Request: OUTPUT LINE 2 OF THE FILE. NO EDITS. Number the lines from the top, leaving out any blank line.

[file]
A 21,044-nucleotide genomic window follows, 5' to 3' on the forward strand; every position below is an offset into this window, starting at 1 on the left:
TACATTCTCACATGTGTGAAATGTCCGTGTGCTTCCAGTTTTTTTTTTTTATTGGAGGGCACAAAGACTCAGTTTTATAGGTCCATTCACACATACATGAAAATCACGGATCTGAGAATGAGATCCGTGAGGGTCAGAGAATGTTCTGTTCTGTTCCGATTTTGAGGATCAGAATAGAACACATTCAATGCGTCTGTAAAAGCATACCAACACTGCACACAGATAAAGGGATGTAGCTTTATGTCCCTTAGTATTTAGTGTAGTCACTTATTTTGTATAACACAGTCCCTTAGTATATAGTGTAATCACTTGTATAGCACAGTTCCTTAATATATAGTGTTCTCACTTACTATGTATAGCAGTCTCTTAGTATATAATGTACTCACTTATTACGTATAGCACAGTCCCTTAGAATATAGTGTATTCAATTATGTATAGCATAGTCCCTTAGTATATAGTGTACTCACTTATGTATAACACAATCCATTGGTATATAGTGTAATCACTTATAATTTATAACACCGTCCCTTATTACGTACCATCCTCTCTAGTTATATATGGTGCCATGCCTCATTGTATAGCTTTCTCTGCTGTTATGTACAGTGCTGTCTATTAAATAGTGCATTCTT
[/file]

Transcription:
TACATTCTCACATGTGTGAAATGTCCGTGTGCTTCCAGTTTTTTTTTTTTATTGGAGGGCACAAAGACTCAGTTTTATAGGTCCATTCACACATACATGAAAATCACGGATCTGAGAATGAGATCCGTGAGGGTCAGAGAATGTTCTGTTCTGTTCCGATTTTGAGGATCAGAATAGAACACATTCAATGCGTCTGTAAAAGCATACCAACACTGCACACAGATAAAGGGATGTAGCTTTATGTCCCTTAGTATTTAGTGTAGTCACTTATTTTGTATAACACAGTCCCTTAGTATATAGTGTAATCACTTGTATAGCACAGTTCCTTAATATATAGTGTTCTCACTTACTATGTATAGCAGTCTCTTAGTATATAATGTACTCACTTATTACGTATAGCACAGTCCCTTAGAATATAGTGTATTCAATTATGTATAGCATAGTCCCTTAGTATATAGTGTACTCACTTATGTATAACACAATCCATTGGTATATAGTGTAATCACTTATAATTTATAACACCGTCCCTTATTACGTACCATCCTCTCTAGTTATATATGGTGCCATGCCTCATTGTATAGCTTTCTCTGCTGTTATGTACAGTGCTGTCTATTAAATAGTGCATTCTT